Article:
Absorbent Pads to Contain the Drug

In reservoir, matrix and drug-in-adhesive versions of transdermal patches only a low drug concentration is possible. The delivery rate is often dependent upon the surface area of the patch. In the Patch-Cap the thickness of the absorbent pad can be varied to marry with the absorbency factor, so that more of the active drug can be contained within the fabric of the absorbent pad. For example a 1 cm2 of cellulosic pad can hold up to 12 times its weight in moisture at 1 mm thickness. The same pad thickness, but using a nylon pad holds only three times its weight. By varying the material used and altering the thickness the absorbent pad can be adjusted to meet a desired release rate and longevity, far exceeding that of conventional patches.

No Drug-Adhesive Contact

The use of adhesives that directly contact the drug is eliminated in this design. Adhesives may be used in the border of the Patch-Cap, but the drug-in-adhesive, matrix or reservoir designs are discarded in favour of an absorbent pad which is held in place in the cap by the use of an inner snap ring.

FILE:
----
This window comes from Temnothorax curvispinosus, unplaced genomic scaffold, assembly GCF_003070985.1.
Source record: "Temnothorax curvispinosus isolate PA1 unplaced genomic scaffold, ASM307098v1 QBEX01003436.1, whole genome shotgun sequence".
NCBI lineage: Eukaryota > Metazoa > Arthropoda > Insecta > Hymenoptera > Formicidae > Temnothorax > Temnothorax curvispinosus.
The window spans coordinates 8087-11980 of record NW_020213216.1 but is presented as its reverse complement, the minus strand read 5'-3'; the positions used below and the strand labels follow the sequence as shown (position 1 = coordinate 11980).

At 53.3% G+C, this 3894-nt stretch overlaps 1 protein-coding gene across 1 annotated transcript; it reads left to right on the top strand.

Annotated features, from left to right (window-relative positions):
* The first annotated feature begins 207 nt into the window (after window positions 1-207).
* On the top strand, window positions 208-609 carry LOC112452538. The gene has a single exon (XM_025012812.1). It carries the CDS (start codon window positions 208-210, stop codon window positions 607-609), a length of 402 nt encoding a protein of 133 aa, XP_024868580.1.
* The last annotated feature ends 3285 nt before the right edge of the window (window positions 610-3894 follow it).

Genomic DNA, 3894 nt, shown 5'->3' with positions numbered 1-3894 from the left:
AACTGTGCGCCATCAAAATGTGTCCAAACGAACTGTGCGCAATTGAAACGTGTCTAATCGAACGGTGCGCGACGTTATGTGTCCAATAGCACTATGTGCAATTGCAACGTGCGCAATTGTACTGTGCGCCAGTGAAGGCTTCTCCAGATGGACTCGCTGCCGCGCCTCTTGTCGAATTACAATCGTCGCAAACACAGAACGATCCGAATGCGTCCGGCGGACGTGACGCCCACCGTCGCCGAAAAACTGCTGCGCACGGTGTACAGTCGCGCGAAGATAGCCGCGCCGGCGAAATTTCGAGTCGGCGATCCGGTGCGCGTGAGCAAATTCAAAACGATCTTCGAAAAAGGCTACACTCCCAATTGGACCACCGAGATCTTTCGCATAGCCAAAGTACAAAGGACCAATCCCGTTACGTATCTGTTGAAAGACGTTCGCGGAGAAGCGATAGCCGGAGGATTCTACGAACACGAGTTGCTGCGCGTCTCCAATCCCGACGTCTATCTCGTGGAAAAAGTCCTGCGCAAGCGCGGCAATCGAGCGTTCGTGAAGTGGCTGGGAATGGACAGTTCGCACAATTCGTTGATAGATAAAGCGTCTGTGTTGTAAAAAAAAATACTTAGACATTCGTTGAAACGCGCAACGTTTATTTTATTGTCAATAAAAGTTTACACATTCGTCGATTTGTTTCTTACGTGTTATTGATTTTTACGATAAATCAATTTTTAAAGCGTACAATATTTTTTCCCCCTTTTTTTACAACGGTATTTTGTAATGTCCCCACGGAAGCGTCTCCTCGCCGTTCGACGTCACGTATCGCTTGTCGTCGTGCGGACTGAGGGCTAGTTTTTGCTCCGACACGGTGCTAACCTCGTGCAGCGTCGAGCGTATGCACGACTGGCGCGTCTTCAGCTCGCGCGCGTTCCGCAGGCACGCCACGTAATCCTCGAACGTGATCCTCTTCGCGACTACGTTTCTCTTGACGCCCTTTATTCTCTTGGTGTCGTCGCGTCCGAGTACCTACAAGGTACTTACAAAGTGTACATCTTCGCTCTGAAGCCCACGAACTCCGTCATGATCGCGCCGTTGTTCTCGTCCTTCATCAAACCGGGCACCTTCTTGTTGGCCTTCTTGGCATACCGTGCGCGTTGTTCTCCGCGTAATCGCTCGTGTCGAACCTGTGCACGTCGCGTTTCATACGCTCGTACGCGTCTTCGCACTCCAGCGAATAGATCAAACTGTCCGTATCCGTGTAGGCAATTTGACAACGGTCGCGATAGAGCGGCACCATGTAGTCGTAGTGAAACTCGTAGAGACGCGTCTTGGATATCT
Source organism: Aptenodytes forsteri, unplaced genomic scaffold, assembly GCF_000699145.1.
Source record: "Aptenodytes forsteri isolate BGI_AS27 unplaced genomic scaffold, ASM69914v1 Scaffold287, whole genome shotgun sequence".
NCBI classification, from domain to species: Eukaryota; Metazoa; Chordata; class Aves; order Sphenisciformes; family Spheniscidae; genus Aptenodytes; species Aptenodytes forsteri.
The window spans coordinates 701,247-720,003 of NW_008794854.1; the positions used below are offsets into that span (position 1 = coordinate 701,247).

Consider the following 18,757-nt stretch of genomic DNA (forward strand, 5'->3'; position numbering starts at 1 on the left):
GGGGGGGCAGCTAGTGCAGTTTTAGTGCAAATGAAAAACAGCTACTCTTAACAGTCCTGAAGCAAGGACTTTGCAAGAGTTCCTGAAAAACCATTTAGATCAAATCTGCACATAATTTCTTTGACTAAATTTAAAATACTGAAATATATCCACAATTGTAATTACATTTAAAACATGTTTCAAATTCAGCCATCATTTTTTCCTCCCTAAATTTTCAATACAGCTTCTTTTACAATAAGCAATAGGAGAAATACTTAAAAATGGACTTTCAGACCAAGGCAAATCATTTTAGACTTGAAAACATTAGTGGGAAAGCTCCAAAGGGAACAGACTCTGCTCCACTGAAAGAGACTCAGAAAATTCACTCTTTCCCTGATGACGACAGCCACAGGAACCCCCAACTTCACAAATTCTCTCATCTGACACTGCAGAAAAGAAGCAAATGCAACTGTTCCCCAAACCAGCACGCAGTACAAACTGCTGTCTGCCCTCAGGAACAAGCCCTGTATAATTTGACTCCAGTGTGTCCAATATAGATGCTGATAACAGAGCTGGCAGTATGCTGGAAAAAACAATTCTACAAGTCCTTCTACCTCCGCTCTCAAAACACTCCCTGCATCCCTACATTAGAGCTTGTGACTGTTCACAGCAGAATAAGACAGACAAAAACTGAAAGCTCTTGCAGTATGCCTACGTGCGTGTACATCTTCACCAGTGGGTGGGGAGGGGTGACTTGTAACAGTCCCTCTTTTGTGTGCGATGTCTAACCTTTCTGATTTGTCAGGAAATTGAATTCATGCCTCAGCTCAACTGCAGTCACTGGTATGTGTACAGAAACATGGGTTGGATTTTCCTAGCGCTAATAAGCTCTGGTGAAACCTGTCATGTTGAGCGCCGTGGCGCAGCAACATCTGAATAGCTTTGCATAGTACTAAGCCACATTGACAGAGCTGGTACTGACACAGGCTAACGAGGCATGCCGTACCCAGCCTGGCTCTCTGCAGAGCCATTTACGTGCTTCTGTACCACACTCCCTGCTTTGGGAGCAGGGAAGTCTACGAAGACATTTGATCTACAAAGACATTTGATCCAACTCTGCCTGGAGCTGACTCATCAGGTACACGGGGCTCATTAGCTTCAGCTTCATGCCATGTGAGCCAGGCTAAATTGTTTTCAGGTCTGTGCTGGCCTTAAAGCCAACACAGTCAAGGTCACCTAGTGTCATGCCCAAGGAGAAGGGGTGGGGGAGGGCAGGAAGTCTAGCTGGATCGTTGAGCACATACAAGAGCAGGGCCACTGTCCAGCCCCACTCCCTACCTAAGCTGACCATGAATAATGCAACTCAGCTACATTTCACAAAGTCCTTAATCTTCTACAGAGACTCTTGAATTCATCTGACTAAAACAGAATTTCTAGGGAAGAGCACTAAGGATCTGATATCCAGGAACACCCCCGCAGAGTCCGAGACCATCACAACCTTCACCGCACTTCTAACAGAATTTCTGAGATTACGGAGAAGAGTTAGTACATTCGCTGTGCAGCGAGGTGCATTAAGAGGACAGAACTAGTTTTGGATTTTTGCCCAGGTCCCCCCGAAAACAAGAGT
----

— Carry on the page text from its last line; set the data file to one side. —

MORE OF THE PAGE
Ultrasonic Signal Emmitter-Skin Coupling

In conventional ultrasound systems a hydrogel is used to provide a coupling agent. The use of a gel-coupling agent could possibly interfere with and even contaminate an active drug substance liberated from the patch onto the skin surface. The PatchCap avoids the requirement for a coupling gel by using the liberated drug itself as the coupling agent to transmit the sonic signal from the transducer to the patient’s skin.

Low-Profile Patch

Figure 4: Low-profile Patch Cap with butterfly shaped backbone (7.5 cm across).

Initial Patch-Cap designs was somewhat bulky so continued development lead to a much smaller, more compact TDD, called the Low-Profile Trans-Insulin Patch, which was more easily worn by the patient. The backbone of the patch is butterfly shaped with wings containing an adhesive border to enable it to stick to the skin (Figure 4). The centre section of the patch holds the insulin, but the patch is designed so that no adhesive comes into direct contact with the insulin.

Dose Limiting Safety Feature